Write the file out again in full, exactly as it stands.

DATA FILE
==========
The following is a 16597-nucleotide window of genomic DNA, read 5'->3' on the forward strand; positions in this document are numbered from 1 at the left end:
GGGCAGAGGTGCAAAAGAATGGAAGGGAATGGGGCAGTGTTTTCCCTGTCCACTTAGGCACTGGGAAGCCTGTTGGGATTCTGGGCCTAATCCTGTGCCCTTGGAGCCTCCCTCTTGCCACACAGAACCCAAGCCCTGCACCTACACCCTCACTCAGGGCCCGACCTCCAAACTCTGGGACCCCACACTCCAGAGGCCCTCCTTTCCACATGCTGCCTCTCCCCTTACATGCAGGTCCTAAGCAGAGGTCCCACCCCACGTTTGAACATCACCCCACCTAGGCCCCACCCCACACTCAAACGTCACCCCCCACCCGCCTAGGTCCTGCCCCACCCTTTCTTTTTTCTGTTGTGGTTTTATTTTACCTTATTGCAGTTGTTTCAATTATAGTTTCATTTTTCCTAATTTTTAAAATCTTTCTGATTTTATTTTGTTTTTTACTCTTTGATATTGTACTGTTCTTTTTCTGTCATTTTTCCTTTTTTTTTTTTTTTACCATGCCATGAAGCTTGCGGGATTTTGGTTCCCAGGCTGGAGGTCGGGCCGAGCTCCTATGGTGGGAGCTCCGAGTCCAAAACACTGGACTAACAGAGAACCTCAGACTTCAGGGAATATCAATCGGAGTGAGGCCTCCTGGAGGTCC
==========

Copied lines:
The following is a 16597-nucleotide window of genomic DNA, read 5'->3' on the forward strand; positions in this document are numbered from 1 at the left end:
GGGCAGAGGTGCAAAAGAATGGAAGGGAATGGGGCAGTGTTTTCCCTGTCCACTTAGGCACTGGGAAGCCTGTTGGGATTCTGGGCCTAATCCTGTGCCCTTGGAGCCTCCCTCTTGCCACACAGAACCCAAGCCCTGCACCTACACCCTCACTCAGGGCCCGACCTCCAAACTCTGGGACCCCACACTCCAGAGGCCCTCCTTTCCACATGCTGCCTCTCCCCTTACATGCAGGTCCTAAGCAGAGGTCCCACCCCACGTTTGAACATCACCCCACCTAGGCCCCACCCCACACTCAAACGTCACCCCCCACCCGCCTAGGTCCTGCCCCACCCTTTCTTTTTTCTGTTGTGGTTTTATTTTACCTTATTGCAGTTGTTTCAATTATAGTTTCATTTTTCCTAATTTTTAAAATCTTTCTGATTTTATTTTGTTTTTTACTCTTTGATATTGTACTGTTCTTTTTCTGTCATTTTTCCTTTTTTTTTTTTTTTACCATGCCATGAAGCTTGCGGGATTTTGGTTCCCAGGCTGGAGGTCGGGCCGAGCTCCTATGGTGGGAGCTCCGAGTCCAAAACACTGGACTAACAGAGAACCTCAGACTTCAGGGAATATCAATCGGAGTGAGGCCTCCTGGAGGTCC